• Ensure that facilities support the Retail business culture and brand.
  • Provide a sufficient and measurable return on investment.
  • Help differentiate the organization to recruit and retain the best people.
  • Have a clear vision and understanding of long-term corporate business strategy rather than a short-term focus on tactics.
  • Understanding and contributing towards the Retail brand building will be a very challenging aspect of the Facility management industry in the coming years
  • Moving from highly labour intensive solutions to technologically advanced and optimsed solutions Learning challenges/opportunities for facility management professionals in Retail sector:
  • Importance of linking facilities with core Retail business strategy.
  • It is sometimes difficult to prove and communicate the value of facilities (Constantly changing market place adds to its complexity).
  • Speaking the language of the C-Suite (highest-level executives, e.g.,
  • Chief Executive Officer, Chief Operations Officer, Chief Financial Officer, etc.)
  • May require diversified training.
  • A shift in the belief that facilities are an effective component of business strategy and more than just the cost of doing business is required.
  • Understand the complexities associated with Shopping centers/ Malls/ Store formats (planning/budgeting)

2. Emergency preparedness – including (but not limited to) basic safety and security, acts of terrorism, natural disasters, bandhs/violence, security incidents, pandemic crises, data protection, etc. The topic of preparedness often brings to mind emergency planning, but it encompasses much more than that single aspect. This encompasses a wide spectrum of issues that can affect a Retail business and its customers and damage the Brand value of a retail organisation. Advance planning and preparation are important in minimizing the disruption – and speeding the recovery process – that often follows such an event. In the wake of large-scale natural disasters that have occurred in recent years, facility management professionals have seen evidence that outside sources of help may be slow to respond, placing more importance on self-reliance which must include:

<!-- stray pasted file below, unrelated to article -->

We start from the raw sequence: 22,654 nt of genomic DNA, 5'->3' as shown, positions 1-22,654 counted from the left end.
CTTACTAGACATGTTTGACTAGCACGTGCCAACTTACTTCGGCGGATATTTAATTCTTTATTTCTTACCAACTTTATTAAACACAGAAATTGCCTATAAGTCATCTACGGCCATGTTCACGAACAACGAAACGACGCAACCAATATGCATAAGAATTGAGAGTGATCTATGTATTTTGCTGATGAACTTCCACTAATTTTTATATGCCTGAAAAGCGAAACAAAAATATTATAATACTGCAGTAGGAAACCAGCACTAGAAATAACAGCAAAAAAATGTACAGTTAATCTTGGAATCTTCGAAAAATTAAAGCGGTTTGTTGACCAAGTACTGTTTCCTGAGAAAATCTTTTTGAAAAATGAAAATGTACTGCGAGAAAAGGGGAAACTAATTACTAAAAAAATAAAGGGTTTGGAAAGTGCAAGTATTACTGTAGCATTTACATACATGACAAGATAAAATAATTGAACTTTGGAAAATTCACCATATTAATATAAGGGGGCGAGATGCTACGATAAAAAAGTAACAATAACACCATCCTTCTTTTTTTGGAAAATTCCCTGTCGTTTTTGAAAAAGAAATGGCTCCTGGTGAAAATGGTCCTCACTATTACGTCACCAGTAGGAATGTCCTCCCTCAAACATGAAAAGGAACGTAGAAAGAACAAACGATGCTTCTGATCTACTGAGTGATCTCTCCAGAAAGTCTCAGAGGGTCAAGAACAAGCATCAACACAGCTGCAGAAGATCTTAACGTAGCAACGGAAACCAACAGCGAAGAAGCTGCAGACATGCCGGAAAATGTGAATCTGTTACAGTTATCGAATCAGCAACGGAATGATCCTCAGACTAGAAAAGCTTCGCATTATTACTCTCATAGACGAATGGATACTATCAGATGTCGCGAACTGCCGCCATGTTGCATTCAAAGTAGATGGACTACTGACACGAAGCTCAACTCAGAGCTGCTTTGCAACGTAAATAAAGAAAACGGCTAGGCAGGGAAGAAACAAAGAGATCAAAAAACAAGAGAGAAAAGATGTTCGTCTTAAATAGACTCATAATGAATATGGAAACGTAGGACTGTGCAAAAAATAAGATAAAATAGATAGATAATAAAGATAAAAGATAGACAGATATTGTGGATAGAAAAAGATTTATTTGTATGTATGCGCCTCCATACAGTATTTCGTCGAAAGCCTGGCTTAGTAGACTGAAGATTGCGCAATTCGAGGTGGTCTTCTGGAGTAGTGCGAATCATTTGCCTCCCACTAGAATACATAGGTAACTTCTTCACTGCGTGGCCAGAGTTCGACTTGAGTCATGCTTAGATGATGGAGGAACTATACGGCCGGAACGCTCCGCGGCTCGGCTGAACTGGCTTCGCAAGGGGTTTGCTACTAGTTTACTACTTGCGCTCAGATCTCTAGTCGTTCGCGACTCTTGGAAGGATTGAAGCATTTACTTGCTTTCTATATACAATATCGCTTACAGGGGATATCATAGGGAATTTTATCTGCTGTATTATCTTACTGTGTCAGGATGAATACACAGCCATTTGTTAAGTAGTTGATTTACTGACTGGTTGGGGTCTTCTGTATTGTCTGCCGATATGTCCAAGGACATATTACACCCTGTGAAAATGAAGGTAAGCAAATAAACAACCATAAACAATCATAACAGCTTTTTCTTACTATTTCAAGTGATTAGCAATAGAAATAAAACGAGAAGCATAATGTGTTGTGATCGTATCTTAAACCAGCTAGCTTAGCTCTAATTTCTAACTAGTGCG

• Analyze vulnerabilities.
  • Develop and implement protection strategies.
  • Develop response plans in advance and communicate them to all stakeholders.
  • Leverage resources (both Rupee and people).
  • Implement training and practice drills.

3. Change management – including changes in operations, construction escalation, continued demand to increase efficiency, regulatory changes ((local codes and regulations will vary by city/ states). The rapid pace of change in the retail sector in India has necessitated that facility management organisation and professionals develop skill sets that cover a variety of areas:

  • Security & parking management
  • Innovation in facility operation e.g. CAM billing, Tenant mix, leasing options
  • Strategic planning
  • Motivational training
  • Energy management
  • Cultural diversity
  • Productivity measurement
  • Negotiation strategies
  • Sourced services management
  • Project team building
  • Multi-lingual capabilities

4. Sustainability – including environmental/ social responsibility, energy management, refrigerant management, investing in high performance systems, indoor air quality issues etc.